I Tried It - Spent Grain Dog Treats

It didn’t take long after we started homebrewing for me to feel like I should find another use for all the spent grain we ended up throwing away on brew days. Most 5-gallon recipes called for at least 10 pounds of grain, so it seemed incredibly wasteful to toss so much grain. The good news is that you can use some of that spent grain to make dog treats that, in my experience, dogs LOVE.

Buster waiting as patiently as possible for the treats to cool. He insists I make his treats in the shapes of hearts and bones in honor of his favorite Paul Simon song.

Buster waiting as patiently as possible for the treats to cool. He insists I make his treats in the shapes of hearts and bones in honor of his favorite Paul Simon song.

The bad news is that, unless you set up a giant assembly line to make dog treats for every dog you’ve ever met, you’re probably not going to come close to using all your spent grain. However, I’ve made double and even quadruple batches over the course of a couple days and froze several dozen of them to give as Christmas presents or to ingratiate myself with someone who has a cool-looking dog that I want to meet. In Chicago, I also found an animal shelter not too far away from my house that was thrilled to accept some of my dog treats.

The recipe itself is super simple with only four basic ingredients: spent grain, flour, eggs, and peanut butter. One thing I love about the recipe is that I know exactly what goes into the treats I give my dogs and there’s not anything mysterious in them that can also be used in yoga mats or anything I can’t pronounce. I control what kinds of ingredients I use and don’t have to decipher a list of ingredients. With the exception of the spent grain, I use all organic ingredients to make my dog treats.

The treats have to bake at a low temperature for a couple of hours, which means that your oven will be tied up for part of the day but it also means that your house will smell like peanut butter for the entire day. Once they’re finished baking, put them in an airtight bag and they will stay good in your refrigerator for about a week or in your freezer for about 3 months. I’ve given my dogs treats that were over those time limits and they still loved them, but I wouldn’t advise going much past the week/3 months time frame just so you don’t make your dog sick. Also, it goes without saying that you should probably double check with your vet prior to giving your dog the treats so they can weigh in on whether the treats will be okay for your dog. Neither one of my dogs has any health issues that are affected by the treats, but I do have friends whose dogs are grain-free and can’t have the treats.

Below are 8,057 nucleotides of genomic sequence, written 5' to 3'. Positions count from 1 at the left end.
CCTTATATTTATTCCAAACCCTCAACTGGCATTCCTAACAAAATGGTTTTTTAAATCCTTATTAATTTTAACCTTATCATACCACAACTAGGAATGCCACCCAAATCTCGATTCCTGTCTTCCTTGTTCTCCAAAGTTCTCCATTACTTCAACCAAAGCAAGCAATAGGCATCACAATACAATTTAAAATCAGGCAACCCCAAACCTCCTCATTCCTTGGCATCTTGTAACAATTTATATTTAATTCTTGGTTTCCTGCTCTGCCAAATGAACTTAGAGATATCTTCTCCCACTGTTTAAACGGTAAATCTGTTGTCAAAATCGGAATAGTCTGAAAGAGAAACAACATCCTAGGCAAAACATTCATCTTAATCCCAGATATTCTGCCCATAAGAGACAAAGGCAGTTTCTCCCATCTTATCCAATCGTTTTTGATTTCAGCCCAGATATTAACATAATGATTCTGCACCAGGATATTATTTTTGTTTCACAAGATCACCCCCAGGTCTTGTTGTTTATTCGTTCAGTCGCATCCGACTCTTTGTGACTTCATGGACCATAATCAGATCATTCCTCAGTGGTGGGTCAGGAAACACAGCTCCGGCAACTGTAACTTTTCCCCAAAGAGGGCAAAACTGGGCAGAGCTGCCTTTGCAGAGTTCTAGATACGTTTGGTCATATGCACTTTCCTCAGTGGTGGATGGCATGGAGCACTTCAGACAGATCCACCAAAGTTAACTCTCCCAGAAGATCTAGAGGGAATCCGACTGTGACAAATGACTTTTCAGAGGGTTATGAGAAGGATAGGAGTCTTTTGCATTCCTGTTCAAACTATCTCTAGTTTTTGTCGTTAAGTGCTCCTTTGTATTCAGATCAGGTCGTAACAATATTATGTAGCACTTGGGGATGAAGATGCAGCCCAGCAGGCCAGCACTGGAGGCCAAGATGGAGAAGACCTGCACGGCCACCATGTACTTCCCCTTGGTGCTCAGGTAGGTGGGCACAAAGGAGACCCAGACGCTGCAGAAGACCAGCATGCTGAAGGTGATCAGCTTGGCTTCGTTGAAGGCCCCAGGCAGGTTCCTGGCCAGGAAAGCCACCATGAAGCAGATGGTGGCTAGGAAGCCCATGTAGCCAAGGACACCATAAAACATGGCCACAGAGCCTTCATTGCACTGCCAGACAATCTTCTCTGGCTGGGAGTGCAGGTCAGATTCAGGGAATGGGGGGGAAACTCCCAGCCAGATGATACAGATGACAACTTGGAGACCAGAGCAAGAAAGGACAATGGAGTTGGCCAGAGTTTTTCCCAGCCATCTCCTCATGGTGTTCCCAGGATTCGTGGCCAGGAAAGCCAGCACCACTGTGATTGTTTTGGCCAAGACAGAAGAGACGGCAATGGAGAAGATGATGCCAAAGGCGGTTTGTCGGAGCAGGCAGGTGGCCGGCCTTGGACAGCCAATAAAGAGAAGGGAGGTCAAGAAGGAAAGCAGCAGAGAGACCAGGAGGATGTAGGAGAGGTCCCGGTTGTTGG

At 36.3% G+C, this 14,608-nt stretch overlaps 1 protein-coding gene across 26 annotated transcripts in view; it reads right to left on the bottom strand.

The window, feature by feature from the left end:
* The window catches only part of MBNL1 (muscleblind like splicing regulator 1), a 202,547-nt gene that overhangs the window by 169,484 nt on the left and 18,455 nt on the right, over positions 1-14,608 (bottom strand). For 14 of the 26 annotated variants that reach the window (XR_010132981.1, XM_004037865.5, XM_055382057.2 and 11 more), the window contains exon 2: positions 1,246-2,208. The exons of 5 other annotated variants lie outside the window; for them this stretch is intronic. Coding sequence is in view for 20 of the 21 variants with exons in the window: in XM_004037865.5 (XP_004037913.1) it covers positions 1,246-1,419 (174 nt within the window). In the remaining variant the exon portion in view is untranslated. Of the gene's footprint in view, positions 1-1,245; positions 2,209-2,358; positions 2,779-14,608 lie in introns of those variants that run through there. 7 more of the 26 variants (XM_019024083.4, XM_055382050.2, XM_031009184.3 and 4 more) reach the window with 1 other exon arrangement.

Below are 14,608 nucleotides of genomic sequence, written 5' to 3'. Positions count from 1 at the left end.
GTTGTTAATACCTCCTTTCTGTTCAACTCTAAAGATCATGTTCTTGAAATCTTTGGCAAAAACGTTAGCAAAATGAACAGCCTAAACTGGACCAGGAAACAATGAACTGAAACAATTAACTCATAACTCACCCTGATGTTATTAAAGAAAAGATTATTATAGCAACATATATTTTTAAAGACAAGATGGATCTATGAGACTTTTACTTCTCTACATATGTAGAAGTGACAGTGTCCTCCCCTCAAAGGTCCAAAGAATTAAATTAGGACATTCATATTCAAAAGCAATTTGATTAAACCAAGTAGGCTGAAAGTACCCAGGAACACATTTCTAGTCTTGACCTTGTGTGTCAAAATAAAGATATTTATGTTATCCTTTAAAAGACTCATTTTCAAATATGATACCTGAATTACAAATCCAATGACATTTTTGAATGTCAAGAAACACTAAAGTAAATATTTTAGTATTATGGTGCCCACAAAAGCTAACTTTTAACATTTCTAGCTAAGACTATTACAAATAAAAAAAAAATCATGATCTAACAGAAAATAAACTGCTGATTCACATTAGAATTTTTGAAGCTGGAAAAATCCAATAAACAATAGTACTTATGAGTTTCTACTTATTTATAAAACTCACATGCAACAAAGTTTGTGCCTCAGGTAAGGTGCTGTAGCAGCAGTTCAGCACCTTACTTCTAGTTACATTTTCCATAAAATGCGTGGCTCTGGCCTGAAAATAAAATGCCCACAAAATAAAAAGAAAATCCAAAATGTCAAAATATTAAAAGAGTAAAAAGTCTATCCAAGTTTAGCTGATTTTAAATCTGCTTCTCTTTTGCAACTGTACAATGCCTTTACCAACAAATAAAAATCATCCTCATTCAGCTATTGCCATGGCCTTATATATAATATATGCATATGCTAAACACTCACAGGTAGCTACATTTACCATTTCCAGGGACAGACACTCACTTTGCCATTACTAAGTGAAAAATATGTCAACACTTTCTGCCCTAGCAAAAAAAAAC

I usually get the spent grain I need as soon as we’re done sparging and the grain has cooled down enough for me to scoop some out. I put more than I need in a Rubbermaid container and toss it in the refrigerator to cool it down. I also find the grain is not quite as sticky once it cools down. Take note: this is not a clean baking project. I usually mix everything together with my hands once I’ve folded the eggs in enough with a rubber spatula that it doesn’t feel like I’m rooting around in snot. I also make sure to take my ring off before I get started so I’m not trying to clean peanut butter and everything else out of it. While I let the grain cool down in the refrigerator, I don’t wait too long before I use it. If you’ve homebrewed before, you know how quickly the spent grain can start to go bad. I think you’d be fine if you had to wait until the next day to use the grain, but I wouldn’t wait much past that.

How much longer until the treats are ready?

How much longer until the treats are ready?

Here is the basic recipe*:

4 cups spent grain

2 cups whole wheat flour

1 cup peanut butter

2 eggs

  1. Preheat your oven to 350°
  2. Mix all the ingredients together to form a think dough and add flour as needed until you can roll the dough into a ball
  3. Roll dough out onto a floured surface. You can use a knife to cut the dough into shapes, roll it into small bite-sized balls or use cookie cutters (I got a dog-themed set of cookie cutters on Amazon). Keep in mind the sizes of the dog who will be receiving the treats. The first couple times I made them, I used a giant bone-shaped cookie cutter and made treats that were way too large for any of my dogs.
  4. Put treats in a single layer on cookie sheets (I usually don’t bother greasing them).
  5. Bake for 30 minutes at 350° (F), then reduce the temperature to 225° (F) and bake for 2 hours.
  6. Let cool and serve!

*After checking with your vet, you may try adding other ingredients, like diced apples, canned pumpkin, or yogurt.